Looks like I was right. “Breathe” by Prodigy makes you want to go real fast. That’s what caffeine would be like if it was a sound. “Robot Rock” by Daft Punk was perfect. No distracting lyrics to sing through, simply a great beat to race to. I didn’t even bother with The Chemical Brothers, because the first two songs were enough to finish getting my “S” grades on the Gold Cup.
I also tested techno music with other games. It was perfect while playing some Star Wars Battlefront 2 online. Something about shooting Stormtroopers while screaming “PSYCHO! SOMATIC ADDICT INSANE” just feels right. Just for fun, I also tried it while playing Animal Crossing Wild World. It was better than the awfully cute background music, and I really felt like taking a shovel to Tom Nook’s head for bothering me with the mortgage. This has to be in the Wii version.
Feel Like Making Love
Well, it looked like nothing could beat techno music. I thought I could continue the experiment, just for fun, so I loaded my SD card with some Barry White, Marvin Gaye and Leonard Cohen. Trust me when I say that Excite Truck never played so… sexy. The music didn’t really make a difference, but I really wanted a truck editor to outfit these babies with some velvet-covered seats and fuzzy dice hung to the mirror. I was left without any meaningful result, but somehow, it still felt right. Maybe I’m just a sick, sick person, but I now feel like every monster truck game should have “Sexual Healing” as part of its soundtrack.
Call Him Mr. Vain
With nothing else to do, I continued searching for random songs on my computer when I found some early-mid 90’s euro dance stuff: “Mr. Vain”, “Scatman” and “Be My Lover”. I know I said that techno music looked like it was the perfect music to race to, but euro dance is a late entry and a surprise winner. I couldn’t really tell why Excite Truck played better with Scatman John singing “patapatapa piiiiii papapa toto” in the background, but it did. Fortunately, I think I could analyze it enough to provide a satisfying answer.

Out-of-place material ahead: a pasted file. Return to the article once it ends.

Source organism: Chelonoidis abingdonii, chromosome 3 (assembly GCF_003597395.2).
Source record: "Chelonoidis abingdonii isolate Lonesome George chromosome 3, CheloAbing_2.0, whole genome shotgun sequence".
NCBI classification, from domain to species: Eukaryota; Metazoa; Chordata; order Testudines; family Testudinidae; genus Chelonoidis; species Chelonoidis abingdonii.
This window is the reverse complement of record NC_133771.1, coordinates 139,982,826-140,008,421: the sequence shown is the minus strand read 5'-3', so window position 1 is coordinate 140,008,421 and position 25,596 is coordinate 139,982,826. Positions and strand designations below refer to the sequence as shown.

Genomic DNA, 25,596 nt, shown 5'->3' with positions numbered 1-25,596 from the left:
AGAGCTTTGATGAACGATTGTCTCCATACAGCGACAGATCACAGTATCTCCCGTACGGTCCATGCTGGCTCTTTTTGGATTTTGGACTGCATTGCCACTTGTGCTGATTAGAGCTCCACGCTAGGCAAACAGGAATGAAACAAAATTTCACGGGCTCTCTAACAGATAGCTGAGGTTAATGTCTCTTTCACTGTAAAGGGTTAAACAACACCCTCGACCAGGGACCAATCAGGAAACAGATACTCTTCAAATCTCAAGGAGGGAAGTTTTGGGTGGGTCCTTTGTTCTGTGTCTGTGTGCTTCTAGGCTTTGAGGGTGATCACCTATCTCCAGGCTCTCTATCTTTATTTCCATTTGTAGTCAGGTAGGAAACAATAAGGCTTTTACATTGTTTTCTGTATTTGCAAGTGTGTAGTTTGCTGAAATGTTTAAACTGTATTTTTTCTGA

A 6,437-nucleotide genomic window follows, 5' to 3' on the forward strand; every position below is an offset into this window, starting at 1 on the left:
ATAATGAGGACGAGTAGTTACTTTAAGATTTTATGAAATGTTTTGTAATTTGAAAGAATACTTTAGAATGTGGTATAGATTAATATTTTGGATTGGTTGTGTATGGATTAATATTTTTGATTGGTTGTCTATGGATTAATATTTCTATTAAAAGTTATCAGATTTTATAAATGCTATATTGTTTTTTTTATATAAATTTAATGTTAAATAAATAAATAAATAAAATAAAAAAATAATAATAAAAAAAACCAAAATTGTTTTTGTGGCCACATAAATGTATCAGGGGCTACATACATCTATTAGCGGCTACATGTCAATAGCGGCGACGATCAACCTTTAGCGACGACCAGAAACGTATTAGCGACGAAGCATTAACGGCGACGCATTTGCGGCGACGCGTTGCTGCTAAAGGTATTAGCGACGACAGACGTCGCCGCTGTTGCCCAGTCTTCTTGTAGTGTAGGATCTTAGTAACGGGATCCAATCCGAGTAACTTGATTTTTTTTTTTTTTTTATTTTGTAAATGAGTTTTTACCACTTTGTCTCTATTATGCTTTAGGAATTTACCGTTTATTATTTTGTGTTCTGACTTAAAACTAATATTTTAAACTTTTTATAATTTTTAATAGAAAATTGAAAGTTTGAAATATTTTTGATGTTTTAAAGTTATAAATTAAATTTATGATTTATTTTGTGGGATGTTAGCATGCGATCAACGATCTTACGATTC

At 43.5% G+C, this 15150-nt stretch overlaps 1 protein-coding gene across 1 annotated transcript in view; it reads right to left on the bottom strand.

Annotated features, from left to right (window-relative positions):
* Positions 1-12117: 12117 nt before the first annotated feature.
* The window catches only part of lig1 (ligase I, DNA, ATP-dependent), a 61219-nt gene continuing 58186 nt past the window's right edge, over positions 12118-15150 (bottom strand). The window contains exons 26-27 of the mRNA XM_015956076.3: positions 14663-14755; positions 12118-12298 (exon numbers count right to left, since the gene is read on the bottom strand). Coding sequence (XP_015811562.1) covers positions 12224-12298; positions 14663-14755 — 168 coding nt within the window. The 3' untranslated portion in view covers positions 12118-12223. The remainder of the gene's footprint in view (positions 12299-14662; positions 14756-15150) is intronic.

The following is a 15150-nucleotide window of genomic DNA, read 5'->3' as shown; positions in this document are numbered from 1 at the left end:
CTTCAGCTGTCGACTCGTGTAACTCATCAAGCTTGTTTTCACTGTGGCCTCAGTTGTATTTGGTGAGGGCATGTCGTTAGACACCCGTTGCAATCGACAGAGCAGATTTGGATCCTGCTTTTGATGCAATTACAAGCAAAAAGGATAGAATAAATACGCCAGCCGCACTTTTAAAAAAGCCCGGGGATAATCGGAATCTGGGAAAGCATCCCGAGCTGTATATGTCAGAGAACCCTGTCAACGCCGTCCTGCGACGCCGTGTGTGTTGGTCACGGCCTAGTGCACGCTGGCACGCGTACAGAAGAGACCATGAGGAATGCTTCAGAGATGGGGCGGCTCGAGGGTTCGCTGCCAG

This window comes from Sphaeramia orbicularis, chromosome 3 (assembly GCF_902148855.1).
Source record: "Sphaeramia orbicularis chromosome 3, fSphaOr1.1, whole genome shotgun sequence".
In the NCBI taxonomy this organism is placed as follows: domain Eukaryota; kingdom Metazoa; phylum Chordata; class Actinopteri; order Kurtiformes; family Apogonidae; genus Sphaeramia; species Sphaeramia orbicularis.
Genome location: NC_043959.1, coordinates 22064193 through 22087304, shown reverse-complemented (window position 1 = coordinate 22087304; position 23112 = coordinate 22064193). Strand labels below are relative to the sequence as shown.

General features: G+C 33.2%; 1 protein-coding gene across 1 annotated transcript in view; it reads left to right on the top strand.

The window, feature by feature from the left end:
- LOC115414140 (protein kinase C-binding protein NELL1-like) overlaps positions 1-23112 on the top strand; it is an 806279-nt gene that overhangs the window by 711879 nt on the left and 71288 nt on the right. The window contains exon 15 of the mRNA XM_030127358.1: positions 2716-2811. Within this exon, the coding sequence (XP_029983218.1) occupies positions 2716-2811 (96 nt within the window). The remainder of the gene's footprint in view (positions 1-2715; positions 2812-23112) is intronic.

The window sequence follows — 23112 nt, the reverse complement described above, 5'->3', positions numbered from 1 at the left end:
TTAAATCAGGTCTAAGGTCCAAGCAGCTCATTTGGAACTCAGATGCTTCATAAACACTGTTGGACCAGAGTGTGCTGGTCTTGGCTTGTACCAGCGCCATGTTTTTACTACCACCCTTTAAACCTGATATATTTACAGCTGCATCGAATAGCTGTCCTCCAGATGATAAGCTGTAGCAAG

For some reason, euro dance seems to have a hypnotizing power on people. When it plays at parties, people can’t help but shake their ass. They don’t really want to, but they do. Yet, even though they feel like climbing on the speakers, they don’t, because nobody has really danced to that kind of music since 1996. That’s exactly what happened when I played Excite Truck. You feel like jumping everywhere, but you have enough pride to stay still. After all, you don’t want to be seen moving your hips to that “Cotton Eye Joe” song. The result is a gamer that has enough energy to have his senses at their peak, yet calm enough to be in total control of them.
Gamers, it’s time to dust off those old “Much Music Presents Dance Mix 94” CD’s. “I Like to Move It” indeed.
As if you didn’t already know, please note that the above test has no real scientific value. The songs and the game were only tested on one subject: me. In the end, it all comes down to what you prefer. I am not one to judge, so if Abba or Roxette is what makes you feel like driving a big truck through mud and snow, it’s fine with me. I’d really like to know what you guys listen to when you have the custom soundtrack option on a game, so you can leave your feedback by using the button at the bottom of this post, or by visiting the official Inside Pulse forums.
Let’s finish this with some hype for the next edition of “Virtual Insanities”. We have all heard different stories about Wii-related injuries and people trying to get back in shape by simply playing Wii sports. I will try to make everything clear once and for all. Next week, I will be interviewing a real medical student to know what really could happen when you play with your Wii. Stay tuned.